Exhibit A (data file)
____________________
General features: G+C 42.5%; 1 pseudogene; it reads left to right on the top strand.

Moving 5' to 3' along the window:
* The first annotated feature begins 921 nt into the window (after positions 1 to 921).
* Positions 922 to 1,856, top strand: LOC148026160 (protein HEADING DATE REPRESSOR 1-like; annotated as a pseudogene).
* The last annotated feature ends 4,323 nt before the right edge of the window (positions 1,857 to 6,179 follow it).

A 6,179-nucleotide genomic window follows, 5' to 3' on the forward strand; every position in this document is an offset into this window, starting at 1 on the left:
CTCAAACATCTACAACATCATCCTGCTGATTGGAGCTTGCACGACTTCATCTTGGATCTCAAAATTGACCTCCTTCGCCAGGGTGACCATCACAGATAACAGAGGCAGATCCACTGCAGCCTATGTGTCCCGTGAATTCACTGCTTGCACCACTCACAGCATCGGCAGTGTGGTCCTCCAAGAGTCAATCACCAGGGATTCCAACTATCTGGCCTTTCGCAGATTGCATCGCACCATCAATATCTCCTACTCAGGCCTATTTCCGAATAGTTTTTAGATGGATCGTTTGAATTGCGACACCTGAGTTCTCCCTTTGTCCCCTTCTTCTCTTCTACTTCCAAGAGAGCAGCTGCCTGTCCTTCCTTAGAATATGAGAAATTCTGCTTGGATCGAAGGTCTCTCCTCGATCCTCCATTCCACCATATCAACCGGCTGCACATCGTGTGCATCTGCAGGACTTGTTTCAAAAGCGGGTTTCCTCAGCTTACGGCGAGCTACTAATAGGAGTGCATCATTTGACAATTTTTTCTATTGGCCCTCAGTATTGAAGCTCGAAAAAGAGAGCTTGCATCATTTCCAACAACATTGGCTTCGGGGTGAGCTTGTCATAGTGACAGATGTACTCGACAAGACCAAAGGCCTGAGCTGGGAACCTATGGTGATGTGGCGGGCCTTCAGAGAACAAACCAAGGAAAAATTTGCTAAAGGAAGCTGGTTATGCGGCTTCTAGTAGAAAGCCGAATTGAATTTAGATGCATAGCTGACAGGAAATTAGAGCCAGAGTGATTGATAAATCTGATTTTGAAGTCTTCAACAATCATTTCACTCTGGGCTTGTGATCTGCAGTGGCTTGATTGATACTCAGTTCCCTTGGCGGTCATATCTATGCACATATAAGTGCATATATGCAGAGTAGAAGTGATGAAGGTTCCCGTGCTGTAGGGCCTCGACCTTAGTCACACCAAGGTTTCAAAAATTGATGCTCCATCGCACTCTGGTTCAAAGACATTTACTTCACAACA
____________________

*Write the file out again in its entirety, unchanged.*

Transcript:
General features: G+C 42.5%; 1 pseudogene; it reads left to right on the top strand.

Moving 5' to 3' along the window:
* The first annotated feature begins 921 nt into the window (after positions 1 to 921).
* Positions 922 to 1,856, top strand: LOC148026160 (protein HEADING DATE REPRESSOR 1-like; annotated as a pseudogene).
* The last annotated feature ends 4,323 nt before the right edge of the window (positions 1,857 to 6,179 follow it).

A 6,179-nucleotide genomic window follows, 5' to 3' on the forward strand; every position in this document is an offset into this window, starting at 1 on the left:
CTCAAACATCTACAACATCATCCTGCTGATTGGAGCTTGCACGACTTCATCTTGGATCTCAAAATTGACCTCCTTCGCCAGGGTGACCATCACAGATAACAGAGGCAGATCCACTGCAGCCTATGTGTCCCGTGAATTCACTGCTTGCACCACTCACAGCATCGGCAGTGTGGTCCTCCAAGAGTCAATCACCAGGGATTCCAACTATCTGGCCTTTCGCAGATTGCATCGCACCATCAATATCTCCTACTCAGGCCTATTTCCGAATAGTTTTTAGATGGATCGTTTGAATTGCGACACCTGAGTTCTCCCTTTGTCCCCTTCTTCTCTTCTACTTCCAAGAGAGCAGCTGCCTGTCCTTCCTTAGAATATGAGAAATTCTGCTTGGATCGAAGGTCTCTCCTCGATCCTCCATTCCACCATATCAACCGGCTGCACATCGTGTGCATCTGCAGGACTTGTTTCAAAAGCGGGTTTCCTCAGCTTACGGCGAGCTACTAATAGGAGTGCATCATTTGACAATTTTTTCTATTGGCCCTCAGTATTGAAGCTCGAAAAAGAGAGCTTGCATCATTTCCAACAACATTGGCTTCGGGGTGAGCTTGTCATAGTGACAGATGTACTCGACAAGACCAAAGGCCTGAGCTGGGAACCTATGGTGATGTGGCGGGCCTTCAGAGAACAAACCAAGGAAAAATTTGCTAAAGGAAGCTGGTTATGCGGCTTCTAGTAGAAAGCCGAATTGAATTTAGATGCATAGCTGACAGGAAATTAGAGCCAGAGTGATTGATAAATCTGATTTTGAAGTCTTCAACAATCATTTCACTCTGGGCTTGTGATCTGCAGTGGCTTGATTGATACTCAGTTCCCTTGGCGGTCATATCTATGCACATATAAGTGCATATATGCAGAGTAGAAGTGATGAAGGTTCCCGTGCTGTAGGGCCTCGACCTTAGTCACACCAAGGTTTCAAAAATTGATGCTCCATCGCACTCTGGTTCAAAGACATTTACTTCACAACA